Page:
Examines the geography, history, government, economy, and culture of Canada
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Grade 5-9-This book seems to have been written more for potential travelers than for reports. The introduction fairly sums up Canadians' feelings about being distinctive in North America, a refreshing change from most books about the country written for a foreign audience. Pang surveys the history and some contemporary issues, including Native self-government, immigration, and Quebec nationalism. The sections on culture and languages are informative, but the section on the arts is by far the best, covering an often-neglected but integral component of Canadian identity. Boxed topics include a variety of profiles from "Milestones for Canadian women" to "Trade union history." The numerous full-color photographs provide interesting information as well, but in many cases they do not relate to the text. Instead of placing the map with the section on geography, it's at the back of the book with the index. Also, the places are hard to locate on such a broad scale (B3, for example, covers two entire provinces). The glossary is virtually useless: there are only 14 words, including a few Native and historical terms. The "Quick Notes" section is also flawed because it does not separate provinces and territories; the currency exchange rate is not explained; and only five political leaders are listed, in alphabetical rather than chronological order. The best sources for reports are Canada: A Portrait, published annually by the Communications Division of Statistics Canada and the Canadian Junior Encyclopedia (Hurtif, 1990).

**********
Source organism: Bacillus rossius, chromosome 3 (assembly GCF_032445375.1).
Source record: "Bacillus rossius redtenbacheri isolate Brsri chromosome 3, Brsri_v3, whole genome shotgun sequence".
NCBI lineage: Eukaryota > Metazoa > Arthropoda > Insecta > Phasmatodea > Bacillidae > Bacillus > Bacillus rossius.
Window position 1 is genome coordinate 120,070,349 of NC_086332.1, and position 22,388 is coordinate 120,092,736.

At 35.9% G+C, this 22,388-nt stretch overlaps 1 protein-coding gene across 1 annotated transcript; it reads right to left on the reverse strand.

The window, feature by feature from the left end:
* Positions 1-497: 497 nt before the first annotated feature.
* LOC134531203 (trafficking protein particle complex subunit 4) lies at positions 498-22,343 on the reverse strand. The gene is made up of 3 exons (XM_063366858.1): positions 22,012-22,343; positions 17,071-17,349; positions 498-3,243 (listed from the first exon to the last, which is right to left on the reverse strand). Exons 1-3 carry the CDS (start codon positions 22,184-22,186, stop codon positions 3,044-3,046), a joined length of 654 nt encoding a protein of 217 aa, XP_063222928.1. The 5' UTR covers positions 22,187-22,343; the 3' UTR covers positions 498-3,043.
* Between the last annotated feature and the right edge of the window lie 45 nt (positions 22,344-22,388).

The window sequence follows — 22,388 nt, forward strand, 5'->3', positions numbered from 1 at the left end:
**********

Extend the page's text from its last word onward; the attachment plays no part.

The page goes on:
Lucinda Lockwood, Thomas Haney Secondary School, Maple Ridge, BC
Copyright 1994 Reed Business Information, Inc.
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Book Description Benchmark Books (NY), 1996. Library Binding. Book Condition: New. 2. Bookseller Inventory # DADAX1854355791